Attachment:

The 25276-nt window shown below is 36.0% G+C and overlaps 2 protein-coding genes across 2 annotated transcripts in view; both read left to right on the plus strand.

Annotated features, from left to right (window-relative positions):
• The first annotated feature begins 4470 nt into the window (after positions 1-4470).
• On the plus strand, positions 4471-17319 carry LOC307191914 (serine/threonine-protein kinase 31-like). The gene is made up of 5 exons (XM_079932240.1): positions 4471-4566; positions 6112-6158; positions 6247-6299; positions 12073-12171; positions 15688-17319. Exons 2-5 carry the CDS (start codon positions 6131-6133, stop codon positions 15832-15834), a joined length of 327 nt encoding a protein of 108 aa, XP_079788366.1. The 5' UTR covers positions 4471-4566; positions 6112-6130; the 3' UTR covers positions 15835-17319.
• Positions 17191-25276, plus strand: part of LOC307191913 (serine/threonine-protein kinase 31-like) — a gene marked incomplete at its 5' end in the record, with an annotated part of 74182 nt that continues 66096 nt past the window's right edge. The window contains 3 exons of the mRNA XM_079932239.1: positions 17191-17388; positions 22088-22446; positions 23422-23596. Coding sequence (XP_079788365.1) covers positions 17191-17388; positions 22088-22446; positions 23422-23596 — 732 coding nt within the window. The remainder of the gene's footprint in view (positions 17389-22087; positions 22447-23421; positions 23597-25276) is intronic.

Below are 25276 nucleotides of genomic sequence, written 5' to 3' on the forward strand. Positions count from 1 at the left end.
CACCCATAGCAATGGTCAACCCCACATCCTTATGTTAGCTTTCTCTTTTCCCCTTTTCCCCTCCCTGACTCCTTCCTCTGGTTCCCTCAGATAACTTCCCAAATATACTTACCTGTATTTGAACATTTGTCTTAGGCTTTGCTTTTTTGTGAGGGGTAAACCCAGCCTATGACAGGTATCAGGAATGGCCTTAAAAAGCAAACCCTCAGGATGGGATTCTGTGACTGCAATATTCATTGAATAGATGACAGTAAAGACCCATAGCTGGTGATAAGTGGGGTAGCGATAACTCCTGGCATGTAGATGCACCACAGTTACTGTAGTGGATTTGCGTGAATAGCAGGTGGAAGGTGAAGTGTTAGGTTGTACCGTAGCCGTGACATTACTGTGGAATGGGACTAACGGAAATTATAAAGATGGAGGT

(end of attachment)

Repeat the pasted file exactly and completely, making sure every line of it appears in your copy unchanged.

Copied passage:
The 25276-nt window shown below is 36.0% G+C and overlaps 2 protein-coding genes across 2 annotated transcripts in view; both read left to right on the plus strand.

Annotated features, from left to right (window-relative positions):
• The first annotated feature begins 4470 nt into the window (after positions 1-4470).
• On the plus strand, positions 4471-17319 carry LOC307191914 (serine/threonine-protein kinase 31-like). The gene is made up of 5 exons (XM_079932240.1): positions 4471-4566; positions 6112-6158; positions 6247-6299; positions 12073-12171; positions 15688-17319. Exons 2-5 carry the CDS (start codon positions 6131-6133, stop codon positions 15832-15834), a joined length of 327 nt encoding a protein of 108 aa, XP_079788366.1. The 5' UTR covers positions 4471-4566; positions 6112-6130; the 3' UTR covers positions 15835-17319.
• Positions 17191-25276, plus strand: part of LOC307191913 (serine/threonine-protein kinase 31-like) — a gene marked incomplete at its 5' end in the record, with an annotated part of 74182 nt that continues 66096 nt past the window's right edge. The window contains 3 exons of the mRNA XM_079932239.1: positions 17191-17388; positions 22088-22446; positions 23422-23596. Coding sequence (XP_079788365.1) covers positions 17191-17388; positions 22088-22446; positions 23422-23596 — 732 coding nt within the window. The remainder of the gene's footprint in view (positions 17389-22087; positions 22447-23421; positions 23597-25276) is intronic.

Below are 25276 nucleotides of genomic sequence, written 5' to 3' on the forward strand. Positions count from 1 at the left end.
CACCCATAGCAATGGTCAACCCCACATCCTTATGTTAGCTTTCTCTTTTCCCCTTTTCCCCTCCCTGACTCCTTCCTCTGGTTCCCTCAGATAACTTCCCAAATATACTTACCTGTATTTGAACATTTGTCTTAGGCTTTGCTTTTTTGTGAGGGGTAAACCCAGCCTATGACAGGTATCAGGAATGGCCTTAAAAAGCAAACCCTCAGGATGGGATTCTGTGACTGCAATATTCATTGAATAGATGACAGTAAAGACCCATAGCTGGTGATAAGTGGGGTAGCGATAACTCCTGGCATGTAGATGCACCACAGTTACTGTAGTGGATTTGCGTGAATAGCAGGTGGAAGGTGAAGTGTTAGGTTGTACCGTAGCCGTGACATTACTGTGGAATGGGACTAACGGAAATTATAAAGATGGAGGT